We live in a world where we want things NOW! Not in a year, not in a week, not even tomorrow. I want my money now and I want my health and fitness now!!


I used to be 85 pounds heavier than I am today. I had let go of some of my mental and emotional baggage and I wanted that extra weight to disappear instantly. But it took time, effort, and action.


With physical goals, there is a natural momentum that builds to create more and more results. Let’s use weight as an example first. I will also talk about money.


Health and Fitness Goals


When I dropped the first 40 pounds, I felt great! At that point, I also had decided to go back to school for my PhD. So I went into maintenance mode rather than weight-loss mode, and did my best to maintain my health for a few years. When I graduated, I decided it was time to get going again with my health and fitness goals.


The first two months were hell with almost nothing to show. That first week, I worked out maybe twice — and it hurt both times! It was not until the end of one month that it felt like I had developed a routine where working out was becoming the “norm” for me.


Still, the scale had barely changed.


During the second month, I began to see results and the momentum pick up. I began to learn what my body could do and what it needed. And I developed the ability to “push” a little more. It was as if I was gaining a deeper connection with how to get faster results.


Sure enough, the weight flew off. In the third month, I think I dropped 20 pounds and the next 15 dropped even faster. Since then, I have gained momentum with my fitness routine, and I know what to do and when to do it. The process began slowly. But once I was in motion, it picked up speed and momentum.


Financial Goals


The same principle is true for money. I work with a financial expert to help me with my investments. At first, I only had a small amount with him – and the returns were small.


See, when you only have $1,000 to invest and you get a 3% return, you’re making $30 per year. Not an inspiring amount, especially in this day and age. However, when that $1,000 gets another zero and is $10,000, that 3% turns into $300. At $100,000, you earn $3,000. When you hit the range of $1 million in your account (by the way, I’m not there YET), that 3% becomes $30,000. Now you are talking! The more you invest, the more momentum you can generate with your investment. In business, it is called a “J-Curve” because the amount of cash flow grows larger the more you have to invest. At first, momentum is slow (less investment, less cash flow or return). However, when the investment is larger, you gain momentum and earn more and more.


You want a certain “lifestyle.” We all do!! There is nothing wrong with wanting it. However, if you attempt to be in the lifestyle before you’re ready, you accumulate debt and stagnation.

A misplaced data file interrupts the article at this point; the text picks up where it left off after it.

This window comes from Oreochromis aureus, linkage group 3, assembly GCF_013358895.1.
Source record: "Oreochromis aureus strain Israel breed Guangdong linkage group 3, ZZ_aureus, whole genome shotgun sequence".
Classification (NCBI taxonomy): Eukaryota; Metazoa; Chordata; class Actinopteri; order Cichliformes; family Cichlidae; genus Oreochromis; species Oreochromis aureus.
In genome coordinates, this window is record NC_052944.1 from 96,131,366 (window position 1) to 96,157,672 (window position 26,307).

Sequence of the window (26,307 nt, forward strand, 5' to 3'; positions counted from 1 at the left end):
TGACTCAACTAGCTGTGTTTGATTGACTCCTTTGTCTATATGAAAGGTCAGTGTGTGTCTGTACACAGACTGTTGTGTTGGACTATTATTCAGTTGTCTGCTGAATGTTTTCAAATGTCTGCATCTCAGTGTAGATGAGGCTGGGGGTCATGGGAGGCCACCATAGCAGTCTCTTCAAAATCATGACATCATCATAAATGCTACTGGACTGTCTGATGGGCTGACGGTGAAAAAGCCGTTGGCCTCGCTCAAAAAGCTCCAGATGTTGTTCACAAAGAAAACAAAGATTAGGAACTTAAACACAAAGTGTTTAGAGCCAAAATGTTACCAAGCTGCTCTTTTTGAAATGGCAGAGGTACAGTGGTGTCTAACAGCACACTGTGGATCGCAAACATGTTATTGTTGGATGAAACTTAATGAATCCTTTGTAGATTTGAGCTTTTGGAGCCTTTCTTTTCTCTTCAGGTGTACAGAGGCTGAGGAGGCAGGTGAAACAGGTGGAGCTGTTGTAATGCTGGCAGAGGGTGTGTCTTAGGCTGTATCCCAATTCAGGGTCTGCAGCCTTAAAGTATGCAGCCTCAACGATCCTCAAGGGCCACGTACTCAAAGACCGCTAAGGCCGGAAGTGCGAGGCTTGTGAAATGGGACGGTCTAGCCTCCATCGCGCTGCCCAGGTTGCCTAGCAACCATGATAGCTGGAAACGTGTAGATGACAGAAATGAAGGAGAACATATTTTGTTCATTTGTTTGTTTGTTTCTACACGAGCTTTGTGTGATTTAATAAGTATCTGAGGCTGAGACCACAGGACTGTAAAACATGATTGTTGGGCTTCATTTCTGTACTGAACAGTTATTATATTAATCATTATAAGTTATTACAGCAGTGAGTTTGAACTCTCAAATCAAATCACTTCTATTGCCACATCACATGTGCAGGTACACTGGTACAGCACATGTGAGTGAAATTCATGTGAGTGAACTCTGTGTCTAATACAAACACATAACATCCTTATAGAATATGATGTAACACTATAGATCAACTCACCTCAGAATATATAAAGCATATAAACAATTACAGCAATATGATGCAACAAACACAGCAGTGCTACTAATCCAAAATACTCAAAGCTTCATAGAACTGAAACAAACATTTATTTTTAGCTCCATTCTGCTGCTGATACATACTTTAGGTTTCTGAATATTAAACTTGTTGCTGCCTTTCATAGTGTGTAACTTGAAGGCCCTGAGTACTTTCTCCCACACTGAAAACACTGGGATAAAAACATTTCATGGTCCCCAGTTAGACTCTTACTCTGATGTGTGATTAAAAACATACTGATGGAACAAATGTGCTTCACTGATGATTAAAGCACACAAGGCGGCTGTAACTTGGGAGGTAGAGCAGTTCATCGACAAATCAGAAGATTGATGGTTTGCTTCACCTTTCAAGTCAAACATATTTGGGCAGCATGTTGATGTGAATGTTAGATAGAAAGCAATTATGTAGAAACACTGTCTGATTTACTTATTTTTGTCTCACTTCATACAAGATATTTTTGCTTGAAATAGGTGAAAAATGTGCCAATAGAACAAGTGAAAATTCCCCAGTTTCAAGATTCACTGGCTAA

But here’s a simple formula to get you to that lifestyle:


  • Save
  • Grow
  • Momentum
  • Results


I learned this in business school and have heard some great investors say this. (Thank you, George Fokas, for the reminder on this!)


To save is to build up a foundation of money to begin to work with. To grow is the beginning of the momentum. With each act of savings, you start the growth process. Once you have begun the growth process, you build up velocity or momentum. Suddenly your 3% is generating $30,000 instead of just $3,000. Now with that type of return, you have lifestyle and results.


I have a simple rule: Grow my savings to a specific point where the growth generates a momentum toward the lifestyle I want.


Again, the issue we encounter is that we want things now! We don’t tend to look out into the future and review our goals and momentum. As a part of my goal setting process, I personally look at where I am now and, based on previous results, where could I be in a year, in five years, in ten years, and so on. I stay aware of this. And while I know that the return (e.g. 3%) is the same, I can see that what I am doing now is building momentum and future growth.


Building Momentum or Creating Stagnation


So here is my suggestion: If you have not done so recently, revisit your career and health goals to determine where you are now. Realize that your actions today are either building momentum or creating stagnation. Add into your goal the idea of momentum and what you need to do to build it.


Spend your time eating the pie today and buying the things you can’t afford, and you slow down your progress. I love a good meal and I enjoy being able to buy things that are fun. But what got me to where I am today is that I took the time to build momentum. The formula is simple: Save, Grow, Momentum, and then Lifestyle (Results).


Hope this helps you build momentum in your goals!


Dr. Matt